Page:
‘Bengal doctor beaten up’, ‘Hospital ransacked by angry relatives’, ‘AIIMS doctor assaulted by patient’s relative, FIR filed’… over the last many years such events continue to make frequent headlines. The quality of care in health remains among the promises yet to be achieved.
The overwhelming focus on quantity of health care in India has long ignored a massive problem with the quality of health care that is delivered both through public as well as private institutions. However, it is in the last three years that there has been a lot of interest in the quality of health services in the country. This is an interesting development and long due, however the reasons behind this have not been well understood. Why has quality suddenly started occupying centre stage in the delivery of health-care services today? One reason is that private health care has suddenly exploded in the country in many forms, including the entry of corporate entities. The other reasons could be heightened expectations from new governments and easy access to health information.
More regulation no solution If quality was such a simple thing to measure and account for, why has it not become an important element driving health-care services in the country? What measures have been taken to ensure quality in public as well as private health care? By and large, most policymakers feel that more stringent regulations can help ensure quality. This is countered by organisations like the Indian Medical Association which feels that overzealous regulation such as the Clinical Establishments (Registration and Regulation) Act will only complicate matters, increase cost and can be detrimental to affordable health care in a country such as India. It is without doubt that weak enforcement of regulation is a major impediment in ensuring quality of care. However, it is to be noted that the experience of developed countries in the West has proven that regulation, while a prerequisite, does not always ensure high-quality health care. The other important question to address is: are doctors and health-care workers always to blame for the lack of quality or is it a systemic problem that requires more resources?
These deficiencies in quality of care represent neither the failure of professional compassion nor necessarily a lack of resources. In fact, they result from gaps in knowledge, inappropriate applications of available technology or the inability of organisations to change. Health-care systems, public or private, have failed to align practitioner incentives and objectives to measure clinical practice, or to link quality improvement to better health outcomes. The Prime Minister’s ambitious Skill India Mission is a great initiative which needs to be applied with rigour to the health sector. Without improving skills, expanding access through insurance mechanisms will not yield results.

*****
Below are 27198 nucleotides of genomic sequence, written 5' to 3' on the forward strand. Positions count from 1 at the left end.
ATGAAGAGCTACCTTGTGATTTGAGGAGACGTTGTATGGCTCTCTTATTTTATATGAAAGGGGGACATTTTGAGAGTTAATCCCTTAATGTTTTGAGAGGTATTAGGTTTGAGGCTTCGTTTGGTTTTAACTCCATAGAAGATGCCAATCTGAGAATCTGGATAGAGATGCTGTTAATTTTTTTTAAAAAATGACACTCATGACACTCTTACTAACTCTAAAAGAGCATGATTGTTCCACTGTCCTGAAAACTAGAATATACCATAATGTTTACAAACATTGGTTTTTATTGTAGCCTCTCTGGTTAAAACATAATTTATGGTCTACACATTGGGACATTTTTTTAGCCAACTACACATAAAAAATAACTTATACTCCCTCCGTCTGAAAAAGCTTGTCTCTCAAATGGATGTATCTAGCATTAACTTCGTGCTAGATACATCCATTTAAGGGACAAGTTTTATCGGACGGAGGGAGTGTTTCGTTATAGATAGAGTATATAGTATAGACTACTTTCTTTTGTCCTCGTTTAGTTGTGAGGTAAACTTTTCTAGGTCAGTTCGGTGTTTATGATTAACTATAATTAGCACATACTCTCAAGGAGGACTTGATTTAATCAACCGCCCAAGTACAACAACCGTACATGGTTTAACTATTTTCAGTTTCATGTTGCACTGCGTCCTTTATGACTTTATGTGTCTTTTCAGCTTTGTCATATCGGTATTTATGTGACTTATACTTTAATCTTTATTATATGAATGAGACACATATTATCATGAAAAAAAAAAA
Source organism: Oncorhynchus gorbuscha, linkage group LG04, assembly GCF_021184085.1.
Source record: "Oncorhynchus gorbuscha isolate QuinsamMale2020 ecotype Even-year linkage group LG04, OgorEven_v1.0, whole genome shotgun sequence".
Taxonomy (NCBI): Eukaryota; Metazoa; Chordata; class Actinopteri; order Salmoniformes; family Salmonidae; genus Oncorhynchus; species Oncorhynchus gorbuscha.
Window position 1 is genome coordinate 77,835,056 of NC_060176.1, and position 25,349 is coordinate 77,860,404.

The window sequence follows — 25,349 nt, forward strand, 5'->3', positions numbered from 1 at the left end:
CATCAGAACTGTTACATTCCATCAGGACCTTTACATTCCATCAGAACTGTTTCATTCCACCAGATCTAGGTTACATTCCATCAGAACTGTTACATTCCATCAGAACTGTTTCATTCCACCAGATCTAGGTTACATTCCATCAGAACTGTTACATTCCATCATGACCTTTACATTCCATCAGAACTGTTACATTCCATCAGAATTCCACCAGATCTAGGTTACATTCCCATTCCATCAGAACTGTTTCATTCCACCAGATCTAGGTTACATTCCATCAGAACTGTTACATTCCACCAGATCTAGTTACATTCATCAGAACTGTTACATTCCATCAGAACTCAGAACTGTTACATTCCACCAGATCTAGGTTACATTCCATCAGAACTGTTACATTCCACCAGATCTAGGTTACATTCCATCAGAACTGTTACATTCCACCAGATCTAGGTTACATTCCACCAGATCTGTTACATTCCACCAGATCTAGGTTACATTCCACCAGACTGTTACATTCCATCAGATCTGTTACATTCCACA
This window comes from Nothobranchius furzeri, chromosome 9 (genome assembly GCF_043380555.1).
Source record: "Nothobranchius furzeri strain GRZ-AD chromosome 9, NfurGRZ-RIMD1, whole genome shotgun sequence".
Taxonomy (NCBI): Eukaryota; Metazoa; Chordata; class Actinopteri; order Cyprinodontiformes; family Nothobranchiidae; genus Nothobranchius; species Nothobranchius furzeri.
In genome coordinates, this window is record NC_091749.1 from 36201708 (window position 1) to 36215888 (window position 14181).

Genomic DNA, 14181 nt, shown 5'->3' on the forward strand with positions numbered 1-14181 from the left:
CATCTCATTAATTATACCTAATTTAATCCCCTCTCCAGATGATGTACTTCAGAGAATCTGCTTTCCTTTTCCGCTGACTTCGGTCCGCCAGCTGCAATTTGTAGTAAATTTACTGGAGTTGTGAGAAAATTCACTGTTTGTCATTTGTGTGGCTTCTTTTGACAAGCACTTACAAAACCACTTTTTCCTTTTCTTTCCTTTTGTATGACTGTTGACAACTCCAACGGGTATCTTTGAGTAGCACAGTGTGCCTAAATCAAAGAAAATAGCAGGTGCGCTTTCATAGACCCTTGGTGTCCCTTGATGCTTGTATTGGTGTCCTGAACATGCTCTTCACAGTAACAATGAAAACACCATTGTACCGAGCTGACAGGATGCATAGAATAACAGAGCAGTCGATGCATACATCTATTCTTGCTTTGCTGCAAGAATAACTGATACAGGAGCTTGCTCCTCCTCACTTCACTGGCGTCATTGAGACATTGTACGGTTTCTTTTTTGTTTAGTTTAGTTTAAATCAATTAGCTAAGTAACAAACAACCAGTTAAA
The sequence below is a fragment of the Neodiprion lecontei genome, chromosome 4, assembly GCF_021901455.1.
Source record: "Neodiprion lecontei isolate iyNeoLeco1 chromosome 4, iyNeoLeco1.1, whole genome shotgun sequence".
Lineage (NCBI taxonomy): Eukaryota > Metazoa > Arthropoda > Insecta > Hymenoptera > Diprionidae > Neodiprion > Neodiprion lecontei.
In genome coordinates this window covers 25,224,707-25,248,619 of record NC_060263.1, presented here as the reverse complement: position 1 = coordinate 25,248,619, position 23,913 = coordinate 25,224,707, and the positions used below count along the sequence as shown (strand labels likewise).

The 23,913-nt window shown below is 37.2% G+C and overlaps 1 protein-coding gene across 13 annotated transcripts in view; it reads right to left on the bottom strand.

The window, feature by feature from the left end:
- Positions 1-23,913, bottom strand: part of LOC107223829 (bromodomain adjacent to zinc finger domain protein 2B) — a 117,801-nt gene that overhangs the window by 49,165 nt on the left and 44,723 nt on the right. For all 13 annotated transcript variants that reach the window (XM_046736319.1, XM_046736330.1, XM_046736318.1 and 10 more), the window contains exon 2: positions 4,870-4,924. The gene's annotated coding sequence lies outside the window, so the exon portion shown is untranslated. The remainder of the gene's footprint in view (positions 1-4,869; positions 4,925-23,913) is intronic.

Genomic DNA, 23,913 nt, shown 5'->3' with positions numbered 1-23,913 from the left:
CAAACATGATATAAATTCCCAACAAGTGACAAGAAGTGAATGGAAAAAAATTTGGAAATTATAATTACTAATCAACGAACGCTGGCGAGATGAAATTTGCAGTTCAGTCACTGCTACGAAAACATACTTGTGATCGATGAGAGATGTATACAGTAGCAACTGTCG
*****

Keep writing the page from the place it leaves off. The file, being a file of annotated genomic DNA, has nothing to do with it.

Investing in quality The Institute of Medicine, U.S., defines quality as “the degree to which health services for individuals and populations increase the likelihood of desired health outcomes and are consistent with current professional knowledge”. Given the proliferation of private medical colleges in India and poor quality of professional education, it isn’t difficult to understand why such violent episodes recur frequently. Outcomes also include patient satisfaction or patient responsiveness to the health-care system. Interestingly it is this angle which has been highlighted in recent times by the media. Although good outcomes are the objective of all health actions, outcomes alone are not an efficient way to measure quality for two reasons.
The first is the quality conundrum. A patient may receive poor-quality care but may recover fully, or a patient may receive high-quality care for a complicated illness (such as cerebral malaria or tuberculosis) and still not recover. Second, adverse health outcomes are relatively rare and obviously do not occur with every encounter. Efficiency is also another buzzword confused with quality — measuring and comparing hospital efficiencies require skill sets which are not easy to find and replicate all over the country.
Measuring quality has to move from away from a simple “public versus private” debate and a blame-game mentality so as to be an inclusive strategy that takes into account many of these themes. Measuring quality and not just outcomes in health care and making those data widely available to the public will help make better judgments. It will also hold policymakers accountable to the bottom line: improving the health and well-being of the population.
When countries invest in quality, an investment can be beneficial but can come at a cost. This is important to note. India has the potential to be a game changer in quality with use of low-cost technology to measure and improve quality of care in the health sector.
The Prime Minister’s clarion call for “zero defect” in “Make in India” shouldn’t be restricted to manufacturing alone; the quality of health-care services which affect citizens on a day-to-day basis is equally important as quality of products manufactured, and will help in branding India.
Rajmohan Panda is a senior public health specialist at the Public Health Foundation of India. His current interest lies in improving primary care and governance mechanisms in health systems for better health outcomes.